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Lessons from the Back of a (Jakarta) Taxi

I’m typing this on my phone from the back of a taxi as it weaves through Jakarta’s notorious traffic jams, with unlimited data roaming at S$15 a day.

It’s always refreshing to leave Singapore and travel beyond its tiny shores. Don’t get me wrong – I love my birth/home city/country, but it’s gotten too predictable for me. I need inspiration to feel alive.

It was raining hard when I stepped out of the airport in Jakarta. The cab lines were all packed with only a trickle of cabs. The Singaporean in me compelled me to join the queue. The risk taker in me compelled me to take up the offer of a hustler. I could sense the enterprising gleam in his eyes. His strong command of English and demeanor hinted at his intelligence. I took a leap of faith.

I boarded a private car at the Departure floor with my new hustler friend. My taxi driver was in the back seat. We exited the airport to a nearby gas station where I was kept dry with an umbrella as I transferred to a metered taxi. There was no haggling, no extra or hidden fees. I paid for the ride by the meter, and did not get ripped off. The lady driver was especially polite. I got out of the airport way quicker than I could have if I stayed put.


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I later learnt that an airport sticker was needed for taxis to legitimately enter the airport to pick up passengers. There’s apparently been a lockdown on new stickers, so the local folks got creative and formed collectives to get more business. Supply meets demand.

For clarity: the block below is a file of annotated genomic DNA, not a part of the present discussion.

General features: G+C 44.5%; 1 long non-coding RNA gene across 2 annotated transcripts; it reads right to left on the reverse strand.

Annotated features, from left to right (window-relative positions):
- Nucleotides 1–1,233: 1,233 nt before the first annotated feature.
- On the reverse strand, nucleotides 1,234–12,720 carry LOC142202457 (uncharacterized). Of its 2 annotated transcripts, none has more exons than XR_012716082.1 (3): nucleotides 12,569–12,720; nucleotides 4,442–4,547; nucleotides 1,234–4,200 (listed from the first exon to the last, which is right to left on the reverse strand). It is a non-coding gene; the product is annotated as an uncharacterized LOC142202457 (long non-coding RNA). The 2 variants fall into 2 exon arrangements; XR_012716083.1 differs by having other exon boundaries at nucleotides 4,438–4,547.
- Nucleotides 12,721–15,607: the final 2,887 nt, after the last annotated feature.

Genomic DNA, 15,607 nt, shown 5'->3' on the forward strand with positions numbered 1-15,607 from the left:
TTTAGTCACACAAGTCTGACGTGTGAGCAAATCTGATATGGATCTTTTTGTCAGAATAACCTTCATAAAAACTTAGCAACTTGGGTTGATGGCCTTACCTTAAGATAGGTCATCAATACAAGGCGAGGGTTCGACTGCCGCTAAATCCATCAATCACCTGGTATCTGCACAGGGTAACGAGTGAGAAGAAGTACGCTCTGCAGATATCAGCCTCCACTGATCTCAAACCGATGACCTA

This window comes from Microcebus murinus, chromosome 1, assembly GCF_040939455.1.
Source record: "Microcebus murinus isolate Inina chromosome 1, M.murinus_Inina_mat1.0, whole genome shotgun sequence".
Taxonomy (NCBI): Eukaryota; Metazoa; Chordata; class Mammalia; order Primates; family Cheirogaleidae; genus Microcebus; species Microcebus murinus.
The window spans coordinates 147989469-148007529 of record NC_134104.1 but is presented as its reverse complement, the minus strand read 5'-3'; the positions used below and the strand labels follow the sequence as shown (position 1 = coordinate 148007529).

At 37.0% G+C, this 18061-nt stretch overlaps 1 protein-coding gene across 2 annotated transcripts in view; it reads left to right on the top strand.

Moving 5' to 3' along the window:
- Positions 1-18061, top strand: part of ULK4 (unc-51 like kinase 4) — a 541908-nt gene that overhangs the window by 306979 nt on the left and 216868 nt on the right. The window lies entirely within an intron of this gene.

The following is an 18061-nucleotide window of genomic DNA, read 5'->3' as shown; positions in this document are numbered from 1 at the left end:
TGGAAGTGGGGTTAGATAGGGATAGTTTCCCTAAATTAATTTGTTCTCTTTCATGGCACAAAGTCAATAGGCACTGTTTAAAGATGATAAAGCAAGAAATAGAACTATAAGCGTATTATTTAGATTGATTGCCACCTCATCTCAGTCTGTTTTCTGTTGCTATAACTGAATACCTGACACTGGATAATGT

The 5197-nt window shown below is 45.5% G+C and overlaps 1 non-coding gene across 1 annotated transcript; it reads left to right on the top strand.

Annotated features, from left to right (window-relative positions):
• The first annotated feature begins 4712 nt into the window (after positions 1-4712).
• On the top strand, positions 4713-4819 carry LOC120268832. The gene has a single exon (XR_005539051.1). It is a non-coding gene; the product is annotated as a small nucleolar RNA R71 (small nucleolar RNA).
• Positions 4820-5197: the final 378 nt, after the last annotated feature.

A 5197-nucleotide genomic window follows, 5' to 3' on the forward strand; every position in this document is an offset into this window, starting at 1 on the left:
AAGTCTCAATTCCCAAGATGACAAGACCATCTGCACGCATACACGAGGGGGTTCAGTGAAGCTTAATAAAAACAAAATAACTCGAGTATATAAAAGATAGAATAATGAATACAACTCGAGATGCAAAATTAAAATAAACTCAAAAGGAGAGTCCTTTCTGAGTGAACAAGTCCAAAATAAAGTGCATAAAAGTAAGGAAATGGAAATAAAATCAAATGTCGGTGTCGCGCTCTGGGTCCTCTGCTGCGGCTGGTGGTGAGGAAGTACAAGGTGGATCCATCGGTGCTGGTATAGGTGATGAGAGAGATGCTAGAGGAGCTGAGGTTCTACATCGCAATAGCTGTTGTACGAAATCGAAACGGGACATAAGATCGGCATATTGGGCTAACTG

In Singapore, cab drivers would just line up in a row, queue and wait for their turn to pick up a passenger that would pay them S$15 − 30 for a 15 − 30 min ride. I just paid IDR 90,000 (S$11.44) to a member of a hardworking cab collective for a longer and further ride in Jakarta. Awesome!

Rush hour in Jalan M.H. Thamrin, Central Jakarta CBD.

Rush hour in Jalan M.H. Thamrin, Central Jakarta CBD – courtesy of Charles Wiriawan

It’s not just a larger and more homogenous market that makes Jakarta and Indonesia compelling. It’s the inherent chaos that leaves plenty of breathing room for entrepreneurs and investors to be inspired and take action. I look forward to 3 days of inspiration, learning and sharing.

James ChanLessons from the Back of a (Jakarta) Taxi

Comments 3

  1. Joe Rouse

    Drink deeply of that well. Spontaneity and the Butterfly Effect are in full force!

  2. Pingback: More Lessons from the Back of a (Jakarta) Taxi | motochan

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